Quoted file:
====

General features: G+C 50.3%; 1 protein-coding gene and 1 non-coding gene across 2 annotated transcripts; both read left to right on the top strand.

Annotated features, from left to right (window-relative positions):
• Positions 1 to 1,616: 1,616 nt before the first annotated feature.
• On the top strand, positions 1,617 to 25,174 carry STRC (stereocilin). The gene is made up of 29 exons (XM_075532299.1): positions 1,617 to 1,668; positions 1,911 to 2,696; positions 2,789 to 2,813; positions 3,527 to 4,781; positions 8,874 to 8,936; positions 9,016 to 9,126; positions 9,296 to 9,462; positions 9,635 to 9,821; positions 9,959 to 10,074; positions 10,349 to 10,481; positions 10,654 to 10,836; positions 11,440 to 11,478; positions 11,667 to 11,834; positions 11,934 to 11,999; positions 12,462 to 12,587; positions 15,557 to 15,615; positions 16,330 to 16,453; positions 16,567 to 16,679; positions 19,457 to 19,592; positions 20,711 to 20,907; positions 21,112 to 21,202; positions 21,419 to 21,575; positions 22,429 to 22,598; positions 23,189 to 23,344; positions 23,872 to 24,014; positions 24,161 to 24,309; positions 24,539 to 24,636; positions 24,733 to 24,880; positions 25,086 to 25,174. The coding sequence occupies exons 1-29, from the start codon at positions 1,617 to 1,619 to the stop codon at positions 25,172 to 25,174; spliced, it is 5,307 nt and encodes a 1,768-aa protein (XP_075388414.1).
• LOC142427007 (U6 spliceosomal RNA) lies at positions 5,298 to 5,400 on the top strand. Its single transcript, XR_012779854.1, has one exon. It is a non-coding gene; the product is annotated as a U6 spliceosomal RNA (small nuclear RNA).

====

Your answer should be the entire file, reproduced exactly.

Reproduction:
General features: G+C 50.3%; 1 protein-coding gene and 1 non-coding gene across 2 annotated transcripts; both read left to right on the top strand.

Annotated features, from left to right (window-relative positions):
• Positions 1 to 1,616: 1,616 nt before the first annotated feature.
• On the top strand, positions 1,617 to 25,174 carry STRC (stereocilin). The gene is made up of 29 exons (XM_075532299.1): positions 1,617 to 1,668; positions 1,911 to 2,696; positions 2,789 to 2,813; positions 3,527 to 4,781; positions 8,874 to 8,936; positions 9,016 to 9,126; positions 9,296 to 9,462; positions 9,635 to 9,821; positions 9,959 to 10,074; positions 10,349 to 10,481; positions 10,654 to 10,836; positions 11,440 to 11,478; positions 11,667 to 11,834; positions 11,934 to 11,999; positions 12,462 to 12,587; positions 15,557 to 15,615; positions 16,330 to 16,453; positions 16,567 to 16,679; positions 19,457 to 19,592; positions 20,711 to 20,907; positions 21,112 to 21,202; positions 21,419 to 21,575; positions 22,429 to 22,598; positions 23,189 to 23,344; positions 23,872 to 24,014; positions 24,161 to 24,309; positions 24,539 to 24,636; positions 24,733 to 24,880; positions 25,086 to 25,174. The coding sequence occupies exons 1-29, from the start codon at positions 1,617 to 1,619 to the stop codon at positions 25,172 to 25,174; spliced, it is 5,307 nt and encodes a 1,768-aa protein (XP_075388414.1).
• LOC142427007 (U6 spliceosomal RNA) lies at positions 5,298 to 5,400 on the top strand. Its single transcript, XR_012779854.1, has one exon. It is a non-coding gene; the product is annotated as a U6 spliceosomal RNA (small nuclear RNA).